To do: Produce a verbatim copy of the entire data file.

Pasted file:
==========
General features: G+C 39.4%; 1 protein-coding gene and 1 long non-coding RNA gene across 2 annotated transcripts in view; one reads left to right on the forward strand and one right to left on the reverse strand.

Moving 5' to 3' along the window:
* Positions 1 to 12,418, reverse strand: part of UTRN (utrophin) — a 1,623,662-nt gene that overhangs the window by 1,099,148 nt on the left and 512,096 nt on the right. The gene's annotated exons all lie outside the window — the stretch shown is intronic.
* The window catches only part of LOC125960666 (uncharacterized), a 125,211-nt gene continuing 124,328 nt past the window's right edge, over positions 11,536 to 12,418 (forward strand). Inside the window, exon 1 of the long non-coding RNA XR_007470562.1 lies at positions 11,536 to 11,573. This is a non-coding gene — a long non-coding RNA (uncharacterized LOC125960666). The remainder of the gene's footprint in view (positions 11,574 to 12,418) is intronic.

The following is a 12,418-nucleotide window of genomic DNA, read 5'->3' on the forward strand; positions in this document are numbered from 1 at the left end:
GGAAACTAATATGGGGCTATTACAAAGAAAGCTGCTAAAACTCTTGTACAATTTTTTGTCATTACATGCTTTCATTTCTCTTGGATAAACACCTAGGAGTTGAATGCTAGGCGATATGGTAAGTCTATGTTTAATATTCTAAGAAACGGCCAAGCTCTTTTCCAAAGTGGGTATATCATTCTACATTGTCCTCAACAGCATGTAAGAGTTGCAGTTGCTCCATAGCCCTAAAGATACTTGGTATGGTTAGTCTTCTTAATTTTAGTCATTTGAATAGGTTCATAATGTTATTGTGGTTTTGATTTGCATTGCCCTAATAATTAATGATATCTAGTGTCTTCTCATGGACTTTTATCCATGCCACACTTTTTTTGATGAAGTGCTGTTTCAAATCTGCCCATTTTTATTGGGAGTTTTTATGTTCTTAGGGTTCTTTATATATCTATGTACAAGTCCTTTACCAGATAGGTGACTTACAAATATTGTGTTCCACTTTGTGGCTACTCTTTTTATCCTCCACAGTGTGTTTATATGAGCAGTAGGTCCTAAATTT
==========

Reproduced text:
General features: G+C 39.4%; 1 protein-coding gene and 1 long non-coding RNA gene across 2 annotated transcripts in view; one reads left to right on the forward strand and one right to left on the reverse strand.

Moving 5' to 3' along the window:
* Positions 1 to 12,418, reverse strand: part of UTRN (utrophin) — a 1,623,662-nt gene that overhangs the window by 1,099,148 nt on the left and 512,096 nt on the right. The gene's annotated exons all lie outside the window — the stretch shown is intronic.
* The window catches only part of LOC125960666 (uncharacterized), a 125,211-nt gene continuing 124,328 nt past the window's right edge, over positions 11,536 to 12,418 (forward strand). Inside the window, exon 1 of the long non-coding RNA XR_007470562.1 lies at positions 11,536 to 11,573. This is a non-coding gene — a long non-coding RNA (uncharacterized LOC125960666). The remainder of the gene's footprint in view (positions 11,574 to 12,418) is intronic.

The following is a 12,418-nucleotide window of genomic DNA, read 5'->3' on the forward strand; positions in this document are numbered from 1 at the left end:
GGAAACTAATATGGGGCTATTACAAAGAAAGCTGCTAAAACTCTTGTACAATTTTTTGTCATTACATGCTTTCATTTCTCTTGGATAAACACCTAGGAGTTGAATGCTAGGCGATATGGTAAGTCTATGTTTAATATTCTAAGAAACGGCCAAGCTCTTTTCCAAAGTGGGTATATCATTCTACATTGTCCTCAACAGCATGTAAGAGTTGCAGTTGCTCCATAGCCCTAAAGATACTTGGTATGGTTAGTCTTCTTAATTTTAGTCATTTGAATAGGTTCATAATGTTATTGTGGTTTTGATTTGCATTGCCCTAATAATTAATGATATCTAGTGTCTTCTCATGGACTTTTATCCATGCCACACTTTTTTTGATGAAGTGCTGTTTCAAATCTGCCCATTTTTATTGGGAGTTTTTATGTTCTTAGGGTTCTTTATATATCTATGTACAAGTCCTTTACCAGATAGGTGACTTACAAATATTGTGTTCCACTTTGTGGCTACTCTTTTTATCCTCCACAGTGTGTTTATATGAGCAGTAGGTCCTAAATTT